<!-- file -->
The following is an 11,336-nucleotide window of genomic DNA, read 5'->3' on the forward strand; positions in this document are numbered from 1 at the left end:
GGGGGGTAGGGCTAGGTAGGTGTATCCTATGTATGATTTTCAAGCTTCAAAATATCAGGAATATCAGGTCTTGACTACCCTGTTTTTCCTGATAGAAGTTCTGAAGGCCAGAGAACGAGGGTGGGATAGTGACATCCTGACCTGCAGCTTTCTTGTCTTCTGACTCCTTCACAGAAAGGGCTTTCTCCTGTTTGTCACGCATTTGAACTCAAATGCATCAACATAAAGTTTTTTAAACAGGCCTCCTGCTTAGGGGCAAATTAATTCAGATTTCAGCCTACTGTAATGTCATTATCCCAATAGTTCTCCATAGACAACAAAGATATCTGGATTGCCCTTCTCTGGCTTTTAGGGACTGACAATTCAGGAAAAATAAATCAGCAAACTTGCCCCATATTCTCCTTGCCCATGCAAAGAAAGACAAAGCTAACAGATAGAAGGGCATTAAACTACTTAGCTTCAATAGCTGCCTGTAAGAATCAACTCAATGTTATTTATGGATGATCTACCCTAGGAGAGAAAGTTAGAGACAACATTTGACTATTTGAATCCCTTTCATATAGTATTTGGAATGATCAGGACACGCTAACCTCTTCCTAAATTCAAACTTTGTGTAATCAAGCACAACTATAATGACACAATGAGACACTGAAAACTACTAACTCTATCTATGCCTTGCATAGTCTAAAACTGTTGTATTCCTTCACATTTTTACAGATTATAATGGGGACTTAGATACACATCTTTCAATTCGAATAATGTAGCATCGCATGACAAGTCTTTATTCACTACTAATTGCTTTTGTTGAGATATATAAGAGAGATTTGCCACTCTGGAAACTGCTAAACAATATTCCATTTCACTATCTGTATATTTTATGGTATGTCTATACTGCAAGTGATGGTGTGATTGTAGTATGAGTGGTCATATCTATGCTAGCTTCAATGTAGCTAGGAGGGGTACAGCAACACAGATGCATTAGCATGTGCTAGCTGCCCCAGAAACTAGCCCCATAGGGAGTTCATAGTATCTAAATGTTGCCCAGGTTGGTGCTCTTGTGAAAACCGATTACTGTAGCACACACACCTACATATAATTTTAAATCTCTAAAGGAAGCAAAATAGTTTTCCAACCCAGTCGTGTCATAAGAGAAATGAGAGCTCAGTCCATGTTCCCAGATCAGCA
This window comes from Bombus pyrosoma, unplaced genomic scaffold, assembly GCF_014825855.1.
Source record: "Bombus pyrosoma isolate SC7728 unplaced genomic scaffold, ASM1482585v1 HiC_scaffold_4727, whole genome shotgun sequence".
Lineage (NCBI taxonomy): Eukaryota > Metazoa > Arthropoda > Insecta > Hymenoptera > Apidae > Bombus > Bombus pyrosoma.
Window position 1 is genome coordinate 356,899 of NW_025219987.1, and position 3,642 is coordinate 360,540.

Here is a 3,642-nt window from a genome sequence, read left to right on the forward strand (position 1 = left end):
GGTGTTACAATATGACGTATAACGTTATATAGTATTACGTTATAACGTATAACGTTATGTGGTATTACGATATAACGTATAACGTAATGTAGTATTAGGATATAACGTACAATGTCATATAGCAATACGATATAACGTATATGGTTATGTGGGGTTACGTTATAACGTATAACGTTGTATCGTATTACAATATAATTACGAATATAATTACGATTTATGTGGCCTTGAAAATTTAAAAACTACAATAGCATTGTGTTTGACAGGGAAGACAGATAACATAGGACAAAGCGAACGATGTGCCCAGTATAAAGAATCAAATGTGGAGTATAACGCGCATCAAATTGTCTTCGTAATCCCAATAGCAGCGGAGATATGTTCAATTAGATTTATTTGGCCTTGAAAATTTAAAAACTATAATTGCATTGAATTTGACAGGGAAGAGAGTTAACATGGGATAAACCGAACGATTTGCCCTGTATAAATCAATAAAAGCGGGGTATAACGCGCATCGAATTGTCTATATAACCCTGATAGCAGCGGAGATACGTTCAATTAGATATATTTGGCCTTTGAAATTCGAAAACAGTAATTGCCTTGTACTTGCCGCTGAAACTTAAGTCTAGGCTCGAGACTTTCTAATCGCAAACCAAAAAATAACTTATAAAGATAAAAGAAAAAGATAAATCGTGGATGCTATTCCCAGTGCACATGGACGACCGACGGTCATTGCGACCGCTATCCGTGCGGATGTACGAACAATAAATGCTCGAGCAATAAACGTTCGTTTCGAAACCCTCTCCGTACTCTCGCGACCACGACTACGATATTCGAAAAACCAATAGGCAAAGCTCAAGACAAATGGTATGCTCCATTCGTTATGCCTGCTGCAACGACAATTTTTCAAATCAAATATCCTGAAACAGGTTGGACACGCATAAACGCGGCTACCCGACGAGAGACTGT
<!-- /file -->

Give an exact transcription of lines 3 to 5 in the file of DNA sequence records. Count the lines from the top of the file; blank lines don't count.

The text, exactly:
This window comes from Bombus pyrosoma, unplaced genomic scaffold, assembly GCF_014825855.1.
Source record: "Bombus pyrosoma isolate SC7728 unplaced genomic scaffold, ASM1482585v1 HiC_scaffold_4727, whole genome shotgun sequence".
Lineage (NCBI taxonomy): Eukaryota > Metazoa > Arthropoda > Insecta > Hymenoptera > Apidae > Bombus > Bombus pyrosoma.